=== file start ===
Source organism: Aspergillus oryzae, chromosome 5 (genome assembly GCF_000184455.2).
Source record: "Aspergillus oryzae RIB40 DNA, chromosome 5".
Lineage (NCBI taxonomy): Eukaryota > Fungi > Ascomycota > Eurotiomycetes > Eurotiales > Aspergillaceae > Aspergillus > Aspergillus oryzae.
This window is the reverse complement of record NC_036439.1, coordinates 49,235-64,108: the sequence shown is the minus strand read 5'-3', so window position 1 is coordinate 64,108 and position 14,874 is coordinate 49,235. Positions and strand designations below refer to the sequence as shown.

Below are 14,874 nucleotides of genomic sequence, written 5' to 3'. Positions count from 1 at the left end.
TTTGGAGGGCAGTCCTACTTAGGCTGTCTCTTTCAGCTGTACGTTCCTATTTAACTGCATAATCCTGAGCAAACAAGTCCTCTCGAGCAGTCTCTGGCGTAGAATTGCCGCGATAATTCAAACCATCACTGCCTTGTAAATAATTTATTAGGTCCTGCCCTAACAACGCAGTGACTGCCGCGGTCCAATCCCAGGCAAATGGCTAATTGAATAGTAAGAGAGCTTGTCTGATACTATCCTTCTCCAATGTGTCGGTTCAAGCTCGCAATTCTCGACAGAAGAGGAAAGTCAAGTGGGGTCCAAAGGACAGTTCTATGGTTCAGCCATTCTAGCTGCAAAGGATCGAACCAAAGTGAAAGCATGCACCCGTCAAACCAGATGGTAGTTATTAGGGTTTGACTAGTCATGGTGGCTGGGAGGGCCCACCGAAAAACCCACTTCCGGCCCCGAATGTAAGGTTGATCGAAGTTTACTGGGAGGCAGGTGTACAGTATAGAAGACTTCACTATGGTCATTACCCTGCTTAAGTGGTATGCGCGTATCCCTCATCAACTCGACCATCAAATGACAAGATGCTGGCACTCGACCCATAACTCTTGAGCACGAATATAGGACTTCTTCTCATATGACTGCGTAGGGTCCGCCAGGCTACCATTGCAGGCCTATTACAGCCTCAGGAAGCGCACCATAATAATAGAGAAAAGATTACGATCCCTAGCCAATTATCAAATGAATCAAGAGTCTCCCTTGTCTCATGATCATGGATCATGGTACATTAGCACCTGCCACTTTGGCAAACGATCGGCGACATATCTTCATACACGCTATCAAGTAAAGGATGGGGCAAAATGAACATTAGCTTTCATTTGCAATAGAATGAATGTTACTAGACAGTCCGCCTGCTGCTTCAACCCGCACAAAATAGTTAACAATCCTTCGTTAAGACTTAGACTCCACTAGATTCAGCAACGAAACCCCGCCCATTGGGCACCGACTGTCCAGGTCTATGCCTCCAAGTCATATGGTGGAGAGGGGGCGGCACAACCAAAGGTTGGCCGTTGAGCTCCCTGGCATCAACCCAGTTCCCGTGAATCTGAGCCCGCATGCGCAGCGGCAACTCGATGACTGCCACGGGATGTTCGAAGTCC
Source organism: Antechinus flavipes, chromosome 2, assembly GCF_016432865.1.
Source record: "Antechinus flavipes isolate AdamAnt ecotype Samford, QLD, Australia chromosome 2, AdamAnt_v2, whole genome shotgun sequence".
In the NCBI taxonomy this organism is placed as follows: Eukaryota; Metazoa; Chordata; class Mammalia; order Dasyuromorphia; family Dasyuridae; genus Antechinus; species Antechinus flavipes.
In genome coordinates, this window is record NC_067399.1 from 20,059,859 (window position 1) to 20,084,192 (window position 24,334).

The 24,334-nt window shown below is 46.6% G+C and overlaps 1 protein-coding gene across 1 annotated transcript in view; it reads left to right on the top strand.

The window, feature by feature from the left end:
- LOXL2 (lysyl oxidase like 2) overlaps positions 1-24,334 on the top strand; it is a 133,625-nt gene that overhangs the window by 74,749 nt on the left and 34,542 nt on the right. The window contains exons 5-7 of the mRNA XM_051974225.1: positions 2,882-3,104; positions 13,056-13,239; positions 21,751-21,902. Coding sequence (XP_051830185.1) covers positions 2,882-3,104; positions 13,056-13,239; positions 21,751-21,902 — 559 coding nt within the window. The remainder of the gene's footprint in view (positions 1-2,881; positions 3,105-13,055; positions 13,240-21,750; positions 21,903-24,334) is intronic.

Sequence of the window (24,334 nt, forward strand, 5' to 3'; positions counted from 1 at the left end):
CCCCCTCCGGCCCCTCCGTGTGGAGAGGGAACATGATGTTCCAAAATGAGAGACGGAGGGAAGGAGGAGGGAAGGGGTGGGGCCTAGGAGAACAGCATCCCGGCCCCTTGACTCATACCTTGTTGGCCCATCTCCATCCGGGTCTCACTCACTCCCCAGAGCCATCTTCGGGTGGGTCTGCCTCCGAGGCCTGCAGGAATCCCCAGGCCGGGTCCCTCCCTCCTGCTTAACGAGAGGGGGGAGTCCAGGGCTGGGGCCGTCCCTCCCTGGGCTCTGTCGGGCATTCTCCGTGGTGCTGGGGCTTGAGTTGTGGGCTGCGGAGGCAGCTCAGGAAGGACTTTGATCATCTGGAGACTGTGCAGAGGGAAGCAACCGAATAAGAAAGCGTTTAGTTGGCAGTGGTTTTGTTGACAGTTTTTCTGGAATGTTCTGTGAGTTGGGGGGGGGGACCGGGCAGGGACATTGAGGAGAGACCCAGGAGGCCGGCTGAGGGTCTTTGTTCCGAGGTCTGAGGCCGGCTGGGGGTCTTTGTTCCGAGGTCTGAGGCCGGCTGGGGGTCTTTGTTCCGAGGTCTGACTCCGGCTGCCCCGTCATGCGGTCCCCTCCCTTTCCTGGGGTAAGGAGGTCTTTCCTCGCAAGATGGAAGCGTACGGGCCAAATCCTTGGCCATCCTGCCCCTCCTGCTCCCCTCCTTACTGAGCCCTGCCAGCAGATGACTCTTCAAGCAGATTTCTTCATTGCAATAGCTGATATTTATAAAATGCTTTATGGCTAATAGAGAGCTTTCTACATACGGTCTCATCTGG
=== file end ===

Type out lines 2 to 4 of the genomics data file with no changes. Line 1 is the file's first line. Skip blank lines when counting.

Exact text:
Source record: "Aspergillus oryzae RIB40 DNA, chromosome 5".
Lineage (NCBI taxonomy): Eukaryota > Fungi > Ascomycota > Eurotiomycetes > Eurotiales > Aspergillaceae > Aspergillus > Aspergillus oryzae.
This window is the reverse complement of record NC_036439.1, coordinates 49,235-64,108: the sequence shown is the minus strand read 5'-3', so window position 1 is coordinate 64,108 and position 14,874 is coordinate 49,235. Positions and strand designations below refer to the sequence as shown.